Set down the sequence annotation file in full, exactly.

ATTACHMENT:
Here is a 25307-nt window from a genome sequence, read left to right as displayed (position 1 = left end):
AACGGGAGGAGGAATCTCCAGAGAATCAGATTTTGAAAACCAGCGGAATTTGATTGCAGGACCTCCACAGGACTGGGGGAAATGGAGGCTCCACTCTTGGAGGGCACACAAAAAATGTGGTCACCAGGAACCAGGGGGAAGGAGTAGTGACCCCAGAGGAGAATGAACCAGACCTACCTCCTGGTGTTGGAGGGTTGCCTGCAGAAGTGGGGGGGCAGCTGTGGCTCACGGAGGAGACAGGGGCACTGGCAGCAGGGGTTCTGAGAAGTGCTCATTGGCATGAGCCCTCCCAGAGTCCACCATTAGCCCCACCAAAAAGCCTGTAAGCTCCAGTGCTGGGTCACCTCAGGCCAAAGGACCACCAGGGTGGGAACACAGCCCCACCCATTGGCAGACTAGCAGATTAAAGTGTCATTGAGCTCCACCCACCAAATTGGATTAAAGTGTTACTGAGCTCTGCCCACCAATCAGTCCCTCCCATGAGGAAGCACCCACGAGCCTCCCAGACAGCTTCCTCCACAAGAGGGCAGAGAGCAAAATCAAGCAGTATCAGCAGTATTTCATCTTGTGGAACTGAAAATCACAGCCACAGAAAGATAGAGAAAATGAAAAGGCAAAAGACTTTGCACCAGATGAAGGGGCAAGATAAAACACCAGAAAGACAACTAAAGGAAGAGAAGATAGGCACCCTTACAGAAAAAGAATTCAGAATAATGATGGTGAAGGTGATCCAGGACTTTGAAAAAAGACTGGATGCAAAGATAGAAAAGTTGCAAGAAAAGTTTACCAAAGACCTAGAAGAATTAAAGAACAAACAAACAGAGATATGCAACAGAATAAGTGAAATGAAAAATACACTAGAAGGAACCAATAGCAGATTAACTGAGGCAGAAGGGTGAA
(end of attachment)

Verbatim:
Here is a 25307-nt window from a genome sequence, read left to right as displayed (position 1 = left end):
AACGGGAGGAGGAATCTCCAGAGAATCAGATTTTGAAAACCAGCGGAATTTGATTGCAGGACCTCCACAGGACTGGGGGAAATGGAGGCTCCACTCTTGGAGGGCACACAAAAAATGTGGTCACCAGGAACCAGGGGGAAGGAGTAGTGACCCCAGAGGAGAATGAACCAGACCTACCTCCTGGTGTTGGAGGGTTGCCTGCAGAAGTGGGGGGGCAGCTGTGGCTCACGGAGGAGACAGGGGCACTGGCAGCAGGGGTTCTGAGAAGTGCTCATTGGCATGAGCCCTCCCAGAGTCCACCATTAGCCCCACCAAAAAGCCTGTAAGCTCCAGTGCTGGGTCACCTCAGGCCAAAGGACCACCAGGGTGGGAACACAGCCCCACCCATTGGCAGACTAGCAGATTAAAGTGTCATTGAGCTCCACCCACCAAATTGGATTAAAGTGTTACTGAGCTCTGCCCACCAATCAGTCCCTCCCATGAGGAAGCACCCACGAGCCTCCCAGACAGCTTCCTCCACAAGAGGGCAGAGAGCAAAATCAAGCAGTATCAGCAGTATTTCATCTTGTGGAACTGAAAATCACAGCCACAGAAAGATAGAGAAAATGAAAAGGCAAAAGACTTTGCACCAGATGAAGGGGCAAGATAAAACACCAGAAAGACAACTAAAGGAAGAGAAGATAGGCACCCTTACAGAAAAAGAATTCAGAATAATGATGGTGAAGGTGATCCAGGACTTTGAAAAAAGACTGGATGCAAAGATAGAAAAGTTGCAAGAAAAGTTTACCAAAGACCTAGAAGAATTAAAGAACAAACAAACAGAGATATGCAACAGAATAAGTGAAATGAAAAATACACTAGAAGGAACCAATAGCAGATTAACTGAGGCAGAAGGGTGAA